Chinese Hackers Threaten to Wage Cyberwar on Taiwan's National Day : LUSENET : Grassroots Information Coordination Center (GICC) : One Thread

Chinese Hackers Threaten to Wage Cyberwar on Taiwan's National Day

TAIPEI, Oct 9, 2000 -- (Agence France Presse) Chinese hackers have threatened to destroy rival Taiwan's websites as the island state prepares to celebrate national day on Tuesday, television reports said.

The Chinese hackers may hack into major government websites as well as some civil websites close to President Chen Shui-bian, the cable television TVBS said Monday.

It said the Chinese hackers, who succeeded in attacking several government websites after Chen was sworn in on May 20, may launch the attacks some time between late Monday night and Tuesday morning.

"It is believed the Chinese hackers want to embarrass Taiwan's new government," it said.

Tensions between Taipei and Beijing have escalated since Chen seized power. The mainland believes Chen harbors pro-independence ambitions.

However a top Taiwanese government official dismissed the looming threat of cyberspace warfare.

"The news has yet to be confirmed," said Tsai Ing-wen, chairwoman of the Mainland Affairs Council which formulates the island's mainland policy toward China.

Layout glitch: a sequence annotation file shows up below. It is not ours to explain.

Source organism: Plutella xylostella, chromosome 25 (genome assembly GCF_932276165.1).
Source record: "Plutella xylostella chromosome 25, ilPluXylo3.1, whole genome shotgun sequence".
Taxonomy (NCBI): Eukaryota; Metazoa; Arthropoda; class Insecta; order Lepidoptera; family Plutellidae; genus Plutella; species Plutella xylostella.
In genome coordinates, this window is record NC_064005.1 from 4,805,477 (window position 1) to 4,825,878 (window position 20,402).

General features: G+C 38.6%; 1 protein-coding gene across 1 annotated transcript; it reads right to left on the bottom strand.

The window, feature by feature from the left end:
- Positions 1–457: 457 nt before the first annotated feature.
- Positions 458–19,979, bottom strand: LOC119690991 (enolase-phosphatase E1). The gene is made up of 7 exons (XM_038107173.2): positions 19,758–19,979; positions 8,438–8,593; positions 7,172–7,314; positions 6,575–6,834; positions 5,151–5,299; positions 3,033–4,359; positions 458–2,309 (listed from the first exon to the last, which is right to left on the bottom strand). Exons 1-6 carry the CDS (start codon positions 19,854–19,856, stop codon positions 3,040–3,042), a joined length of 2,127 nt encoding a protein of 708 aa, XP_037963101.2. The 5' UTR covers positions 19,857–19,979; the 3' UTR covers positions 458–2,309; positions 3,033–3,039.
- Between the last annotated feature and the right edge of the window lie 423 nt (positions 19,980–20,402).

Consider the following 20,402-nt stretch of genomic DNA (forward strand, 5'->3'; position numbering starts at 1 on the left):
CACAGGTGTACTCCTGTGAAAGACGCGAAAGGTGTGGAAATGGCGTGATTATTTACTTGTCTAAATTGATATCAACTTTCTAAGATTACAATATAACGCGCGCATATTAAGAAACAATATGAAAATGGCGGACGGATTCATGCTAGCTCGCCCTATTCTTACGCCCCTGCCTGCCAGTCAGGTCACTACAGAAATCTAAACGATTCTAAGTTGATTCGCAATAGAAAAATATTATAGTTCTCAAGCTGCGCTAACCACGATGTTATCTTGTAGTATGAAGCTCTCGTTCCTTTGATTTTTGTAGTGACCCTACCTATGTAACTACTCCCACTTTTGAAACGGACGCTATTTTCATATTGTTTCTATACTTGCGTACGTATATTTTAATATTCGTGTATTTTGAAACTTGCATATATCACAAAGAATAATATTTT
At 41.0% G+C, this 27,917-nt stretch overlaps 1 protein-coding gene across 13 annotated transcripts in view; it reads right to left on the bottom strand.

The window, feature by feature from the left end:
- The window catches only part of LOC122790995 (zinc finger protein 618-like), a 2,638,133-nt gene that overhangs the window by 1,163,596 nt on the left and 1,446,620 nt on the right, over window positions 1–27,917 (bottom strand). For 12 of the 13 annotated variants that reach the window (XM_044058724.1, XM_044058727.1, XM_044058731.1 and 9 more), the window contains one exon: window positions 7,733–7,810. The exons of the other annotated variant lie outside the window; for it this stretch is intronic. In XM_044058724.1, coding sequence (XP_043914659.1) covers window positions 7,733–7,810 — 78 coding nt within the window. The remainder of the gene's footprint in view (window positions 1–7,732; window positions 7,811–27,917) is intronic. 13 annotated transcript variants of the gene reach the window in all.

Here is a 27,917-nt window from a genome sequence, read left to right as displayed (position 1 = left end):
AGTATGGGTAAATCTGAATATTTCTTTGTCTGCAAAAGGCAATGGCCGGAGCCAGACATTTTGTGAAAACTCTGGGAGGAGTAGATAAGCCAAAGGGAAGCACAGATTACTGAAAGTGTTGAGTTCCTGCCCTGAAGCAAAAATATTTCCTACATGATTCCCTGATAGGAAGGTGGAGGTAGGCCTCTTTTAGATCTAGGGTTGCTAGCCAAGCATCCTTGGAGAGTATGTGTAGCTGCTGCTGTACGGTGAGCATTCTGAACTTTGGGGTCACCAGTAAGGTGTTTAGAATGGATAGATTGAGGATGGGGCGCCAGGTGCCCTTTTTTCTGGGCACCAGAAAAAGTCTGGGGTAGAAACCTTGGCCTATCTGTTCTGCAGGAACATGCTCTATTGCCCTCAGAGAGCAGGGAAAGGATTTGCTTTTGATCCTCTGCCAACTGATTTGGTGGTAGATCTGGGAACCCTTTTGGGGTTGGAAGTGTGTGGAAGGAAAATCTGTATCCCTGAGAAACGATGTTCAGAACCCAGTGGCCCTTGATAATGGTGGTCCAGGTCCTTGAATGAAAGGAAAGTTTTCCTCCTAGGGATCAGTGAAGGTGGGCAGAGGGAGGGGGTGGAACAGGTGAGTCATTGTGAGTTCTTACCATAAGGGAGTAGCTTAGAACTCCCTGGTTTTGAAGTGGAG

"But we have done everything necessary to be prepared. The factors have been taken into consideration when we implemented national security measures," Tsai said.

Computer hackers from Taiwan and China battled it out in Internet warfare in August last year after then Taiwan president Lee Teng-hui characterized Taiwan's relationship with the mainland as "special state-to-state" ties. China was outraged by the term, which it saw as a claim for independent status.

The websites of several Taiwanese government agencies, including the Control Yuan, Pintung county government, the cabinet-level Construction and Planning and Administration, and several universities, were ruined by viruses introduced from the mainland.

The message sent by Chinese hackers read: "Taiwan is an inalienable part of Chinese territory and will always be. The Taiwan government headed by (President) Lee cannot deny it. Only one China exists and only one China is needed."

Local hackers later fought back, posting Taiwan's national flag and national anthem on the websites of China's railway ministry.

And a message proclaimed that "only one Taiwan exists and only one Taiwan is needed."

Beijing, which regards Taiwan as a breakaway province with which it will eventually reunite, has reiterated its right to use force to prevent Taiwan declaring independence. ((c) 2000 Agence France Presse)

-- Martin Thompson (, October 11, 2000

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